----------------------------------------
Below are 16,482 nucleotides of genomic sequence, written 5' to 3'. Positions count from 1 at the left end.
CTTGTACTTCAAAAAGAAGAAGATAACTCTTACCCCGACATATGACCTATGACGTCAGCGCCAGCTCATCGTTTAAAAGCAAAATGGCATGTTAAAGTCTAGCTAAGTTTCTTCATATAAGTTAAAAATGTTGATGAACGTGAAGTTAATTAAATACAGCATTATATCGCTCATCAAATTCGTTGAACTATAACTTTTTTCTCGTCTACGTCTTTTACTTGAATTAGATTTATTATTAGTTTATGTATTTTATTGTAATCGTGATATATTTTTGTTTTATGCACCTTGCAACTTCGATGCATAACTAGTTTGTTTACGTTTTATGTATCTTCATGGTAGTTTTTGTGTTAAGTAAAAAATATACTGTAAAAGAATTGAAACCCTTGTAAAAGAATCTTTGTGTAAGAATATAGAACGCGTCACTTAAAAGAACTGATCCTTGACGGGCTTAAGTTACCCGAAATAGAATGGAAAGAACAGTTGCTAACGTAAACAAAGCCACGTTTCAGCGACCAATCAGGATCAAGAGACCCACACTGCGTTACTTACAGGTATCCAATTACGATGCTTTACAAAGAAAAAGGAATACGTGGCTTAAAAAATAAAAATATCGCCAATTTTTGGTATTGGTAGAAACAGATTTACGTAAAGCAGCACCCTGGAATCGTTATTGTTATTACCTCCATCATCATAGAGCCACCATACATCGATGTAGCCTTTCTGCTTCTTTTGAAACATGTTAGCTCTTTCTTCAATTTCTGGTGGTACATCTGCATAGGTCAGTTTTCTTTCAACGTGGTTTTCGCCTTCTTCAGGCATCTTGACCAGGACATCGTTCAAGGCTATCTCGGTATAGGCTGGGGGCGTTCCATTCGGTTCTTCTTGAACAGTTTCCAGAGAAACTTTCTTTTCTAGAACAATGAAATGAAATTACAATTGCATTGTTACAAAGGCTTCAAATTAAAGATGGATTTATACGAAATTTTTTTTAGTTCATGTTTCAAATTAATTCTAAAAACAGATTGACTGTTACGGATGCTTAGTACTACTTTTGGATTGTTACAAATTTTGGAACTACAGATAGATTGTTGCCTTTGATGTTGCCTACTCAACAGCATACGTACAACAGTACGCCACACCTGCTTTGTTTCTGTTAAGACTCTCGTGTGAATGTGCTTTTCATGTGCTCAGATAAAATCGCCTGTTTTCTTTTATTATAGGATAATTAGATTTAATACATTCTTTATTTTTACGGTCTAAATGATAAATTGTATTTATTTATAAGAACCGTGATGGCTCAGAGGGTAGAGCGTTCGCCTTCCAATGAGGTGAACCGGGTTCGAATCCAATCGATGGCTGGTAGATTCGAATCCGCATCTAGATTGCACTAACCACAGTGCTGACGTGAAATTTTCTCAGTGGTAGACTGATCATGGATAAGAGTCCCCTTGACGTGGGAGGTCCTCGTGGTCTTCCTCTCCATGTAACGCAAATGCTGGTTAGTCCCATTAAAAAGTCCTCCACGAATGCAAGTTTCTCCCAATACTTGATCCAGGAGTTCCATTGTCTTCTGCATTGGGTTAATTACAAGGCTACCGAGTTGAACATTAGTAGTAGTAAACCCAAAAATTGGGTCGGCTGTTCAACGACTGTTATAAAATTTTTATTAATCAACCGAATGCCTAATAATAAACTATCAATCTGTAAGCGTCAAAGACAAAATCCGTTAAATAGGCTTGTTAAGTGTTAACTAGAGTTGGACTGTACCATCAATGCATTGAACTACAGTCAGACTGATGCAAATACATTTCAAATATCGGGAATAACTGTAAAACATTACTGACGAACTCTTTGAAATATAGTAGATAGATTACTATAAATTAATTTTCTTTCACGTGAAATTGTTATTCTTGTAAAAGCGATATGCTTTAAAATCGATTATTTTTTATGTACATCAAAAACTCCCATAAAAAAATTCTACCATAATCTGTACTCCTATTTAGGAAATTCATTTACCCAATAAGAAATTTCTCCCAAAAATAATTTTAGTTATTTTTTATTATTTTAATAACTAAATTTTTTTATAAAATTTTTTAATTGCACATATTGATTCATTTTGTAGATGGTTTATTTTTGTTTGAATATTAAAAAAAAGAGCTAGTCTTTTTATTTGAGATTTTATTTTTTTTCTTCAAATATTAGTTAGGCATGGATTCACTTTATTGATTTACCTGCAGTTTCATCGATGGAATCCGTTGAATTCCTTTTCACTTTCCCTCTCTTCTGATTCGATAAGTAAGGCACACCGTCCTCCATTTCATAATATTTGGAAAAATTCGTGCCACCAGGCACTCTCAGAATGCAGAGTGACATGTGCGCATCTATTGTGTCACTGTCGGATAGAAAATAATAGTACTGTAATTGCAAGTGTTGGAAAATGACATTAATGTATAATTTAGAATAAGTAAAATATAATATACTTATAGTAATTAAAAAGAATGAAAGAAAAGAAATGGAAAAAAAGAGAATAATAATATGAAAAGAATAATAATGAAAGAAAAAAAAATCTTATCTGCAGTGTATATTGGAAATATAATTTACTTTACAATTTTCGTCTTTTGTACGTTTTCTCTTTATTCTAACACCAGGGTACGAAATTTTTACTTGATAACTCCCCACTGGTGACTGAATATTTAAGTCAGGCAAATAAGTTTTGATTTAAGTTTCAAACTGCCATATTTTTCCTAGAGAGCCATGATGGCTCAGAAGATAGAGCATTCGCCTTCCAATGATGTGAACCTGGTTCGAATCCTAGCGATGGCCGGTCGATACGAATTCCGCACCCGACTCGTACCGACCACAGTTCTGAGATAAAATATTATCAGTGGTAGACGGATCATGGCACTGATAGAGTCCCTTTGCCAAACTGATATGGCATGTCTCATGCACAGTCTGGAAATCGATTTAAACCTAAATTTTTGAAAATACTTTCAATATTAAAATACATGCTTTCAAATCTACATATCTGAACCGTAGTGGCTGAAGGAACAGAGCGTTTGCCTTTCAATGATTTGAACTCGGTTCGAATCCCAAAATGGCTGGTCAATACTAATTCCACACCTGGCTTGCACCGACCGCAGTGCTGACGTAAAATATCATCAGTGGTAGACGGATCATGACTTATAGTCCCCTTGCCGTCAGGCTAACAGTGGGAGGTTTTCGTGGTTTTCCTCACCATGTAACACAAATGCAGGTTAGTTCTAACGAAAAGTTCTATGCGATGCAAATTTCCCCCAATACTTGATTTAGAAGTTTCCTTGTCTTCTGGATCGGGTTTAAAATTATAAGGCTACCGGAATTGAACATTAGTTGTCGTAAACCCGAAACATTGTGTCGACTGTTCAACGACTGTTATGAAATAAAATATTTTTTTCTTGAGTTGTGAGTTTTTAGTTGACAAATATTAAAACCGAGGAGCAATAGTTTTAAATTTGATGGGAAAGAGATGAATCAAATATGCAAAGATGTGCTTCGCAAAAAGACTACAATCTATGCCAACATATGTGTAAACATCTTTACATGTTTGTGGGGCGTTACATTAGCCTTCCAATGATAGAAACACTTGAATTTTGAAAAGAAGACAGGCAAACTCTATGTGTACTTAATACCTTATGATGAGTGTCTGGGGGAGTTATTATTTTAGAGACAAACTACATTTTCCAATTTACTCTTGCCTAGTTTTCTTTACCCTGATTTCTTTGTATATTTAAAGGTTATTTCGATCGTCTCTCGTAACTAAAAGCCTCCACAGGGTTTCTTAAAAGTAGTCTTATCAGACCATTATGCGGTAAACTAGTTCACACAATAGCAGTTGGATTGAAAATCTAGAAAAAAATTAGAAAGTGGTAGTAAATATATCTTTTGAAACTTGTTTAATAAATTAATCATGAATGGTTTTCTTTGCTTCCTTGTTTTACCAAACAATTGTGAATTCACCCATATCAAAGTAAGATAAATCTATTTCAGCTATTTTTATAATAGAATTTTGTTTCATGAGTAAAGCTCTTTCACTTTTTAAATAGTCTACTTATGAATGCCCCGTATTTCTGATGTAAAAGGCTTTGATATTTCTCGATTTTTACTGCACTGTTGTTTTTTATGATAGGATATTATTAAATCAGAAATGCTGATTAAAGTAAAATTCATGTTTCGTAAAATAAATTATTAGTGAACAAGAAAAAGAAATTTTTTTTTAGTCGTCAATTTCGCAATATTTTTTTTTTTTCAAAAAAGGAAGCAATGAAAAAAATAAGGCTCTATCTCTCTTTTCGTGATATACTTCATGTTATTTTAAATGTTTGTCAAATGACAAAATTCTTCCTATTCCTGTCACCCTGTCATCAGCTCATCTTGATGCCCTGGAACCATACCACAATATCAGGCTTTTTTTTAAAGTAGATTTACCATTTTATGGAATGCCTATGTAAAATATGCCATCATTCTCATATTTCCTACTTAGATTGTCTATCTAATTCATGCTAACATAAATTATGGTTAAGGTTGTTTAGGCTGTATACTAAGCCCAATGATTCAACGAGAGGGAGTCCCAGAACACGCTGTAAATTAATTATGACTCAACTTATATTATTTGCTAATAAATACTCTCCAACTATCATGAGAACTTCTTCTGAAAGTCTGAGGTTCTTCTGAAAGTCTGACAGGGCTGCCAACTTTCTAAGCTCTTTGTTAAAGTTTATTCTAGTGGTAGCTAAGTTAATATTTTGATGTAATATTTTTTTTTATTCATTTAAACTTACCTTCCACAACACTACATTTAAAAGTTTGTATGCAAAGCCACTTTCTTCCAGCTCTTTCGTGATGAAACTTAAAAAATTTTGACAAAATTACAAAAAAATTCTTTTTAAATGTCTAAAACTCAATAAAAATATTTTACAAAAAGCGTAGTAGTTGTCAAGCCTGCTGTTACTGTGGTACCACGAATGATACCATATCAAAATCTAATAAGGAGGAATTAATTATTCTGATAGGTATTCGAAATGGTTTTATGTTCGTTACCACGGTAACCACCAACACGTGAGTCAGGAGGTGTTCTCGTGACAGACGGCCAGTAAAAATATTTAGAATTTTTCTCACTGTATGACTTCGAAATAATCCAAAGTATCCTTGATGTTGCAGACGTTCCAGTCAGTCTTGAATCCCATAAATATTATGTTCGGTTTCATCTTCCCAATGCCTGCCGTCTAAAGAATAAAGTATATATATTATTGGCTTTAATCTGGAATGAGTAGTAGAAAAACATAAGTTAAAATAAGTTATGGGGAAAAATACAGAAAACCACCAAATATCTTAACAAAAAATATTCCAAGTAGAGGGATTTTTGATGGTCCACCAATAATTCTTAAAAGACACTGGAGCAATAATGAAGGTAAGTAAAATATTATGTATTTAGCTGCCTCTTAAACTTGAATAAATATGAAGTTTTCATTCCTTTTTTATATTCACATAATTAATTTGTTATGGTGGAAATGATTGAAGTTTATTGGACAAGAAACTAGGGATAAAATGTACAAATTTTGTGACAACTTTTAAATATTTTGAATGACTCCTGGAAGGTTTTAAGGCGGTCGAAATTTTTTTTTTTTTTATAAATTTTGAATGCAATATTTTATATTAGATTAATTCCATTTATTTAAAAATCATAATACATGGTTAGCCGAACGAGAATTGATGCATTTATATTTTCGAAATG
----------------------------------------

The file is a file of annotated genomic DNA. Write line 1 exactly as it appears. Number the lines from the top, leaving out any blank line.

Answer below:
Below are 16,482 nucleotides of genomic sequence, written 5' to 3'. Positions count from 1 at the left end.